second verse is superb. Solos are breathy, but for the most part
work, except for one anomaly line, the one with "...you might fill
with laughter" which sounds terribly misplaced. Overall, nice job.
As in the previous two tracks, this is quality a
cappella. Percussion really makes all the difference.
The sound is full and balanced, and the solo is well-suited to
the song — nicely sung, musically as well as emotionally.
I liked the unaccompanied opening solo,
although some notes were pitchy. The simplicity of this one made for a
nice ending to the album, a good contrast to the fairly busy arrangements
leading up to it.
Great idea for a cover. It's nice to hear women wrap
their vocal chords around this classic folk rock ballad about father a
father and son relationship. It's also about musical inspiration. It
comes off as a tender valentine here. The track starts off with a few
lines sung totally solo until the backing vocals ease there way in.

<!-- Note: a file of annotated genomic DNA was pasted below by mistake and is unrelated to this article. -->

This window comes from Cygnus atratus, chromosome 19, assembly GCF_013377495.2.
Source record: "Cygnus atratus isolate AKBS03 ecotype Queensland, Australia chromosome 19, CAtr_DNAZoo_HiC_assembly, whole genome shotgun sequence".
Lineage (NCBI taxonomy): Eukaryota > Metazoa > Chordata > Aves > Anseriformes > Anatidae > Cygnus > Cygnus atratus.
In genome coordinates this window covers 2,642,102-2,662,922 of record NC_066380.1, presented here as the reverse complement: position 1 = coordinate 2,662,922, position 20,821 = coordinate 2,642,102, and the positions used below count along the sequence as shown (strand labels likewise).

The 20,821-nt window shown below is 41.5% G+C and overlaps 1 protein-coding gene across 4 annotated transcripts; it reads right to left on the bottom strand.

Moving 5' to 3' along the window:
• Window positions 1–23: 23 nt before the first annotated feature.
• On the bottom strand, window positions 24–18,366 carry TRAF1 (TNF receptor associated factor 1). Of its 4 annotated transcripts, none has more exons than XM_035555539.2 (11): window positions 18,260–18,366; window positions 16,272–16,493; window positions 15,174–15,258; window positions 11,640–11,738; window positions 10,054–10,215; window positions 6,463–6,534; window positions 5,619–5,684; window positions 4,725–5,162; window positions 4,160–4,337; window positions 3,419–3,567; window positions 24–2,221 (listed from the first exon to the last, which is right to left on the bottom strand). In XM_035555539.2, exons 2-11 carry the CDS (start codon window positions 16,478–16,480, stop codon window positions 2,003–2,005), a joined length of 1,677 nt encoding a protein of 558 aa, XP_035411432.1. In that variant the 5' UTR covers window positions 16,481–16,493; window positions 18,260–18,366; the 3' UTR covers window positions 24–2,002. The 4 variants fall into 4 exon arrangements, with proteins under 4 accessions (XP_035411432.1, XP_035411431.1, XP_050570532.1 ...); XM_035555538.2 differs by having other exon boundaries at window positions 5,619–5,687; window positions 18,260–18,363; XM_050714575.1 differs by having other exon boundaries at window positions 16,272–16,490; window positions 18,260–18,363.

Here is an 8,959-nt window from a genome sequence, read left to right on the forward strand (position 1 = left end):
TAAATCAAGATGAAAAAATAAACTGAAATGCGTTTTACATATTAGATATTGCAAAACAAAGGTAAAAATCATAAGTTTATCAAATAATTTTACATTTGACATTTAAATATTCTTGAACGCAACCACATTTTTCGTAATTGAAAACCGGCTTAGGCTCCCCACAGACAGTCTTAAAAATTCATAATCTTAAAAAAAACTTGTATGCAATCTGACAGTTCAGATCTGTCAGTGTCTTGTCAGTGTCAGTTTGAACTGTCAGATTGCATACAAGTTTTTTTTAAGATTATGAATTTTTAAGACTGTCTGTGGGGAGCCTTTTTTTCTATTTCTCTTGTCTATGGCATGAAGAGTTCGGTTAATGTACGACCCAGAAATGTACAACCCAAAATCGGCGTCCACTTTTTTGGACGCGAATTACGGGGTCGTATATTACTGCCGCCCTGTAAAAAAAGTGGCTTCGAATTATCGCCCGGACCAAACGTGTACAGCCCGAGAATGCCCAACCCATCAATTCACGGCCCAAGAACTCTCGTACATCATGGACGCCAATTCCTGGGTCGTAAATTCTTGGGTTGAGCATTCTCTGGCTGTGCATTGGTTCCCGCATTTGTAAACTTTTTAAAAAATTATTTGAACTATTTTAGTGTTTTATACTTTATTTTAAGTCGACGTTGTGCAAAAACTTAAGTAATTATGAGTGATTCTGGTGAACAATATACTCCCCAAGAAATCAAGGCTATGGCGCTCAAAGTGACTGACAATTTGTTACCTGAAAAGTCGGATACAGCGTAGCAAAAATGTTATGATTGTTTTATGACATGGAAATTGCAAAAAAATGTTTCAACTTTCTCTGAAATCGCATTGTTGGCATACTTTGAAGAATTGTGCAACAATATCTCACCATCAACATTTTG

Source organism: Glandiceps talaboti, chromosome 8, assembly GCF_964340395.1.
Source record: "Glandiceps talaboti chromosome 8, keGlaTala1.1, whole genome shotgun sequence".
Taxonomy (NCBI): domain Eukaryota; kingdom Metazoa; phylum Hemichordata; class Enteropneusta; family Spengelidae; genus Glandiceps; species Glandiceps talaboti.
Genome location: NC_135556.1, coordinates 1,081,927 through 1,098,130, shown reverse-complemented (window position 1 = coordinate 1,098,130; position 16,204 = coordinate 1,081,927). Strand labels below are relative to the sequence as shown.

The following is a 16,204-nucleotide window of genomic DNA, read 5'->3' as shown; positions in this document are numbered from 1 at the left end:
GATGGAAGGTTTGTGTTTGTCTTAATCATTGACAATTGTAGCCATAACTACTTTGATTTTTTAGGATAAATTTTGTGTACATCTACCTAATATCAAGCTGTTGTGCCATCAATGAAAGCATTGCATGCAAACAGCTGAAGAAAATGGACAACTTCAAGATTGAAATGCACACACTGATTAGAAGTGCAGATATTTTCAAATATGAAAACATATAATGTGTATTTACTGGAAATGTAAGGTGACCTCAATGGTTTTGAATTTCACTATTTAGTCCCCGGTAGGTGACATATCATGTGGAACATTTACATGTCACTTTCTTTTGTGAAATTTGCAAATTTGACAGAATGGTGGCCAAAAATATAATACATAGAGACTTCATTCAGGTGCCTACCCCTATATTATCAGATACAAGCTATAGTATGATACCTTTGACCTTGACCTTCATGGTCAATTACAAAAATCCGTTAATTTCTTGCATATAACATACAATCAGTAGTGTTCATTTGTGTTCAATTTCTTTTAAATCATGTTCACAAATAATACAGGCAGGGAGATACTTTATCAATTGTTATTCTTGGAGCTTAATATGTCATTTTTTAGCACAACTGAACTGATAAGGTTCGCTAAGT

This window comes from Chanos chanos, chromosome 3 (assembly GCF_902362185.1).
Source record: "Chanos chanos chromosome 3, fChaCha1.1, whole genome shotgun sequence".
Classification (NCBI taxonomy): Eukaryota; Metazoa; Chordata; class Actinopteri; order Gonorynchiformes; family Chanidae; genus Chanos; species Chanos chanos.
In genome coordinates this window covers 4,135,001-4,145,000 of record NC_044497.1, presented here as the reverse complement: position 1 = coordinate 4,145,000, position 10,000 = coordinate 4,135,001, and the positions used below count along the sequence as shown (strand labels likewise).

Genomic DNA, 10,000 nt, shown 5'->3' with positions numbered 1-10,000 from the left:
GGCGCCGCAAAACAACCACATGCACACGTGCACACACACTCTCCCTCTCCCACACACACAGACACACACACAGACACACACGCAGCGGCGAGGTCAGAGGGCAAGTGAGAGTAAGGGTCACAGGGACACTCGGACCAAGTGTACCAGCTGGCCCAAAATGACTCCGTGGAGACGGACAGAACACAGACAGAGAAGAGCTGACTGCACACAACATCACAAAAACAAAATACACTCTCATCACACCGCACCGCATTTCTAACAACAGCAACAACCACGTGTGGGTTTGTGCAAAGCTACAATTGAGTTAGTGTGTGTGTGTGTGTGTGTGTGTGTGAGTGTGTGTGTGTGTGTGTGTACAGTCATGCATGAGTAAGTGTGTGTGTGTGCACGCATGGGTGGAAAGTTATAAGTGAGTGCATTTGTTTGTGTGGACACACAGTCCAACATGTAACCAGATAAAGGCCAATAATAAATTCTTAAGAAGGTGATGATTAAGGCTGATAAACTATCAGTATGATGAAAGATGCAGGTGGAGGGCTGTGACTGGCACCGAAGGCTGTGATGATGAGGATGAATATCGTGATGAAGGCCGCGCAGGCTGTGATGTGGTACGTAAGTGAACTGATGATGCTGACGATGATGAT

Honestly, I could have listened to the whole song as a solo. Speaking
of solos, the soloist brings a deep and sure voice to this song,
without ever having to belt.
Interesting choice to end the album, but somehow appropriate. Pretty low
energy and low interest. The notes are all there, but I have no particular
urge to hear it again.
I like the opening style, even though the solo's voice
is not _quite_ up to the task. I think if they'd pushed the whole
thing up a step and she had lightened up it could have gelled a bit
more. For this most part, this song is fine, nothing special.
The tempo of the single voice at the beginning is difficult to find,
but evens out when the rest of the group joins in. The soloist is very
good until she forces, which roughens her control and texture. The
2nd altos, again, are good, and the choruses are well blended and